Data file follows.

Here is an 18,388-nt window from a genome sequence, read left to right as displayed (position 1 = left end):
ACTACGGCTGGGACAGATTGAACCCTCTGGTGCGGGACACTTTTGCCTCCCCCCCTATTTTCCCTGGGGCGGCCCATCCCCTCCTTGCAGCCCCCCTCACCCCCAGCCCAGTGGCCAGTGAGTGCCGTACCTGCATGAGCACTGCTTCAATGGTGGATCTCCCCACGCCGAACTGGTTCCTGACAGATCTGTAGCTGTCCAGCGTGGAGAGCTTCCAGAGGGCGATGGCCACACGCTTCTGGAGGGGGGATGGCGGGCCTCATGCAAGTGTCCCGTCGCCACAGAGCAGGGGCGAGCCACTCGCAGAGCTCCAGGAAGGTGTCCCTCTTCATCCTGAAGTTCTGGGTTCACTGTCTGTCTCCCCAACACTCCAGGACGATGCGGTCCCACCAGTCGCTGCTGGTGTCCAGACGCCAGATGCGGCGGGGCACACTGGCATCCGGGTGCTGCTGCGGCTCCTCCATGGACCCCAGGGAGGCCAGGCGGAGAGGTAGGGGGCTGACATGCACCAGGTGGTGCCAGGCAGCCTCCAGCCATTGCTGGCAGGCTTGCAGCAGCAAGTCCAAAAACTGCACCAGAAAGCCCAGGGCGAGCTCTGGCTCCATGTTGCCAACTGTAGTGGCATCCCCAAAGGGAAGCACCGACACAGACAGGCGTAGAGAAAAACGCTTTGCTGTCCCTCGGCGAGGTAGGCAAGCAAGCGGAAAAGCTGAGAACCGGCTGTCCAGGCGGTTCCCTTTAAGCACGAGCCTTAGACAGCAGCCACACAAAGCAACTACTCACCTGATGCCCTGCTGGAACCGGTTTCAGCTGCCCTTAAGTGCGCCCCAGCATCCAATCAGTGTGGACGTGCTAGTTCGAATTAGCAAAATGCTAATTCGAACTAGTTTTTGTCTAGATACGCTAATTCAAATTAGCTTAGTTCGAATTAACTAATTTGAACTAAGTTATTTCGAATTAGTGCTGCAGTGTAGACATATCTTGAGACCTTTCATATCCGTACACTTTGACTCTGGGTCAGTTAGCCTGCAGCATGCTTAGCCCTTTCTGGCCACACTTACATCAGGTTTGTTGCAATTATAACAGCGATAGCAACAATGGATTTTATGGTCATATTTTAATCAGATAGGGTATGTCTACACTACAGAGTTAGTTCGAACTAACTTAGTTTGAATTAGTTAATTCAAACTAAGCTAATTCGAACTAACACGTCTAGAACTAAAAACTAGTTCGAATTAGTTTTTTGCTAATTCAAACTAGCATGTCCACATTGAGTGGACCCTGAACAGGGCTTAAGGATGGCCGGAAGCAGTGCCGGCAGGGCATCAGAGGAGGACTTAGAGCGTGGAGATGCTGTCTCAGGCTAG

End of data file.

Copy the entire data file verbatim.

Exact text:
Here is an 18,388-nt window from a genome sequence, read left to right as displayed (position 1 = left end):
ACTACGGCTGGGACAGATTGAACCCTCTGGTGCGGGACACTTTTGCCTCCCCCCCTATTTTCCCTGGGGCGGCCCATCCCCTCCTTGCAGCCCCCCTCACCCCCAGCCCAGTGGCCAGTGAGTGCCGTACCTGCATGAGCACTGCTTCAATGGTGGATCTCCCCACGCCGAACTGGTTCCTGACAGATCTGTAGCTGTCCAGCGTGGAGAGCTTCCAGAGGGCGATGGCCACACGCTTCTGGAGGGGGGATGGCGGGCCTCATGCAAGTGTCCCGTCGCCACAGAGCAGGGGCGAGCCACTCGCAGAGCTCCAGGAAGGTGTCCCTCTTCATCCTGAAGTTCTGGGTTCACTGTCTGTCTCCCCAACACTCCAGGACGATGCGGTCCCACCAGTCGCTGCTGGTGTCCAGACGCCAGATGCGGCGGGGCACACTGGCATCCGGGTGCTGCTGCGGCTCCTCCATGGACCCCAGGGAGGCCAGGCGGAGAGGTAGGGGGCTGACATGCACCAGGTGGTGCCAGGCAGCCTCCAGCCATTGCTGGCAGGCTTGCAGCAGCAAGTCCAAAAACTGCACCAGAAAGCCCAGGGCGAGCTCTGGCTCCATGTTGCCAACTGTAGTGGCATCCCCAAAGGGAAGCACCGACACAGACAGGCGTAGAGAAAAACGCTTTGCTGTCCCTCGGCGAGGTAGGCAAGCAAGCGGAAAAGCTGAGAACCGGCTGTCCAGGCGGTTCCCTTTAAGCACGAGCCTTAGACAGCAGCCACACAAAGCAACTACTCACCTGATGCCCTGCTGGAACCGGTTTCAGCTGCCCTTAAGTGCGCCCCAGCATCCAATCAGTGTGGACGTGCTAGTTCGAATTAGCAAAATGCTAATTCGAACTAGTTTTTGTCTAGATACGCTAATTCAAATTAGCTTAGTTCGAATTAACTAATTTGAACTAAGTTATTTCGAATTAGTGCTGCAGTGTAGACATATCTTGAGACCTTTCATATCCGTACACTTTGACTCTGGGTCAGTTAGCCTGCAGCATGCTTAGCCCTTTCTGGCCACACTTACATCAGGTTTGTTGCAATTATAACAGCGATAGCAACAATGGATTTTATGGTCATATTTTAATCAGATAGGGTATGTCTACACTACAGAGTTAGTTCGAACTAACTTAGTTTGAATTAGTTAATTCAAACTAAGCTAATTCGAACTAACACGTCTAGAACTAAAAACTAGTTCGAATTAGTTTTTTGCTAATTCAAACTAGCATGTCCACATTGAGTGGACCCTGAACAGGGCTTAAGGATGGCCGGAAGCAGTGCCGGCAGGGCATCAGAGGAGGACTTAGAGCGTGGAGATGCTGTCTCAGGCTAG